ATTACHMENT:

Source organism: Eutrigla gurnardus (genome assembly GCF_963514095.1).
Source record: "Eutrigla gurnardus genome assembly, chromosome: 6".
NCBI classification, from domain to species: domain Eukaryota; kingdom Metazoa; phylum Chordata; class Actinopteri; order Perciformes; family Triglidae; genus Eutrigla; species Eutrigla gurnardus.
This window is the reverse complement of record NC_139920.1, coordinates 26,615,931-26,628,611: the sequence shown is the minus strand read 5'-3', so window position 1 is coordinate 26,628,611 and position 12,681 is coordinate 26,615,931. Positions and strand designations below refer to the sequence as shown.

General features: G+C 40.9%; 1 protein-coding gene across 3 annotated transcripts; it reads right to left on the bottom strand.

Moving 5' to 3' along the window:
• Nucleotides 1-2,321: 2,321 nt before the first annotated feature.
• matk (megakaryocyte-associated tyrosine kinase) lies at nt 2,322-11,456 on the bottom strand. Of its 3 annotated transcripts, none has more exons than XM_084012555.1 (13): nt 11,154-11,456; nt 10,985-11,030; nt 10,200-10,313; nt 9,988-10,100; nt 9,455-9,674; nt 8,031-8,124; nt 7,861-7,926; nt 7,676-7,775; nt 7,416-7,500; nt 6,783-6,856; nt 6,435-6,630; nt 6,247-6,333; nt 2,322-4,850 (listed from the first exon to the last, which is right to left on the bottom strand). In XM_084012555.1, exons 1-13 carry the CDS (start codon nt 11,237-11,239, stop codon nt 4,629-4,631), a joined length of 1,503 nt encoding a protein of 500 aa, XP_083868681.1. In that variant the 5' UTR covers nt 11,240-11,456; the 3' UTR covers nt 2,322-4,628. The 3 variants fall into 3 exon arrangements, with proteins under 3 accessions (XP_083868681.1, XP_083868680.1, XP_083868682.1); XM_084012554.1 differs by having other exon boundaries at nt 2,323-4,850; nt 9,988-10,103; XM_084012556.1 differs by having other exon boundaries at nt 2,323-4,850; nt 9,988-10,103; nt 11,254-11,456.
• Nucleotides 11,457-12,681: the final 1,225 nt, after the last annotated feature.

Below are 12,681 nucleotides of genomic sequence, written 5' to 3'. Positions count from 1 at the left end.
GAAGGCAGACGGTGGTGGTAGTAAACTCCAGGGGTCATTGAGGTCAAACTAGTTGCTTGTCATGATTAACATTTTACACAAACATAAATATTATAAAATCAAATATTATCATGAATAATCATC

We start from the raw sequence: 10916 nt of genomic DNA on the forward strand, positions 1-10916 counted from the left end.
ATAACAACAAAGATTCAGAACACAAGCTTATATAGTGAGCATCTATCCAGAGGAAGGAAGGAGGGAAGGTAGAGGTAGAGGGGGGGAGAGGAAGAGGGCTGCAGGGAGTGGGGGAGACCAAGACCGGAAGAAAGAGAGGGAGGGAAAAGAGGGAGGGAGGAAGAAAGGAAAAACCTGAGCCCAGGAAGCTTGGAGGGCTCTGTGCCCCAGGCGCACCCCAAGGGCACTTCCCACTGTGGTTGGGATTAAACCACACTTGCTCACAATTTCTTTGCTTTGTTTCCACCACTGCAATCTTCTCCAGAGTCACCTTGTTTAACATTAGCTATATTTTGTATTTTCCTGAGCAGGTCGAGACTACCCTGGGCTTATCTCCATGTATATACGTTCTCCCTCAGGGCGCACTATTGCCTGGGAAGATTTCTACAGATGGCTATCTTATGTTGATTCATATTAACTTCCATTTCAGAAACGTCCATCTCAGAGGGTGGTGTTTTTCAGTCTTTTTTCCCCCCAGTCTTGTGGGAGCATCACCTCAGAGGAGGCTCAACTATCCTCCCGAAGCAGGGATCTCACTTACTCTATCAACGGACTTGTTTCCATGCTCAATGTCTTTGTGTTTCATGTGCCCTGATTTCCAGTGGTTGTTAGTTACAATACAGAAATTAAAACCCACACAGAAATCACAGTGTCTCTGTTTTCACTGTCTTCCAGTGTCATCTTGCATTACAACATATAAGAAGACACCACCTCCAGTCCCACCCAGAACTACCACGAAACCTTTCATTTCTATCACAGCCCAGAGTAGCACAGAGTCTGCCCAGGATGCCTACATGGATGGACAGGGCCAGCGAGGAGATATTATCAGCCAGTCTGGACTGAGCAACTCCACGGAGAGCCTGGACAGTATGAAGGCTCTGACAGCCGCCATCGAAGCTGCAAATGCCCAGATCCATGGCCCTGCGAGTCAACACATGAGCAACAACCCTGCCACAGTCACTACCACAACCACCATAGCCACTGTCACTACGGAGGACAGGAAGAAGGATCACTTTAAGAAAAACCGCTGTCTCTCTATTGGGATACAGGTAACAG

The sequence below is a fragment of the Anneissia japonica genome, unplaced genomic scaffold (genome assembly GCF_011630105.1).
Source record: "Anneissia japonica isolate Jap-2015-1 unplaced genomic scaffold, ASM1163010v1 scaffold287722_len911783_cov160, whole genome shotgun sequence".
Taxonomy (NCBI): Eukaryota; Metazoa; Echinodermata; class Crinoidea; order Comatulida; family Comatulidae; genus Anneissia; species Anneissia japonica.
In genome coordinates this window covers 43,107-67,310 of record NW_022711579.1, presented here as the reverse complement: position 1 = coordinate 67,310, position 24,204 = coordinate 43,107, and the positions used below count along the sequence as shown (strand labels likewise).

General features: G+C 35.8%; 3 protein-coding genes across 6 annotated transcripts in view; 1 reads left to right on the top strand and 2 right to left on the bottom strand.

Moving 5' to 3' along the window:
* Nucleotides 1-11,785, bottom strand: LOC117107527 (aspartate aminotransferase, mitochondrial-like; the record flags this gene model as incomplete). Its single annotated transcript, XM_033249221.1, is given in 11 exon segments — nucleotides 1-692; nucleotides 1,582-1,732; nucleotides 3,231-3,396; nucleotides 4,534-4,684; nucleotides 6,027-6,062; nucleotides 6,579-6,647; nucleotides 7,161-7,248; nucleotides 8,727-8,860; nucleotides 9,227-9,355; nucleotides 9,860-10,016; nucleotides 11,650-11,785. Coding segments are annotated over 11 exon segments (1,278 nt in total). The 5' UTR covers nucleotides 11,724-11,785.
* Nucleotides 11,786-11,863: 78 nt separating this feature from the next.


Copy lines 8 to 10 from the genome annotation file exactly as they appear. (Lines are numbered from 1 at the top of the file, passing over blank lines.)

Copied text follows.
• matk (megakaryocyte-associated tyrosine kinase) lies at nt 2,322-11,456 on the bottom strand. Of its 3 annotated transcripts, none has more exons than XM_084012555.1 (13): nt 11,154-11,456; nt 10,985-11,030; nt 10,200-10,313; nt 9,988-10,100; nt 9,455-9,674; nt 8,031-8,124; nt 7,861-7,926; nt 7,676-7,775; nt 7,416-7,500; nt 6,783-6,856; nt 6,435-6,630; nt 6,247-6,333; nt 2,322-4,850 (listed from the first exon to the last, which is right to left on the bottom strand). In XM_084012555.1, exons 1-13 carry the CDS (start codon nt 11,237-11,239, stop codon nt 4,629-4,631), a joined length of 1,503 nt encoding a protein of 500 aa, XP_083868681.1. In that variant the 5' UTR covers nt 11,240-11,456; the 3' UTR covers nt 2,322-4,628. The 3 variants fall into 3 exon arrangements, with proteins under 3 accessions (XP_083868681.1, XP_083868680.1, XP_083868682.1); XM_084012554.1 differs by having other exon boundaries at nt 2,323-4,850; nt 9,988-10,103; XM_084012556.1 differs by having other exon boundaries at nt 2,323-4,850; nt 9,988-10,103; nt 11,254-11,456.
• Nucleotides 11,457-12,681: the final 1,225 nt, after the last annotated feature.

Below are 12,681 nucleotides of genomic sequence, written 5' to 3'. Positions count from 1 at the left end.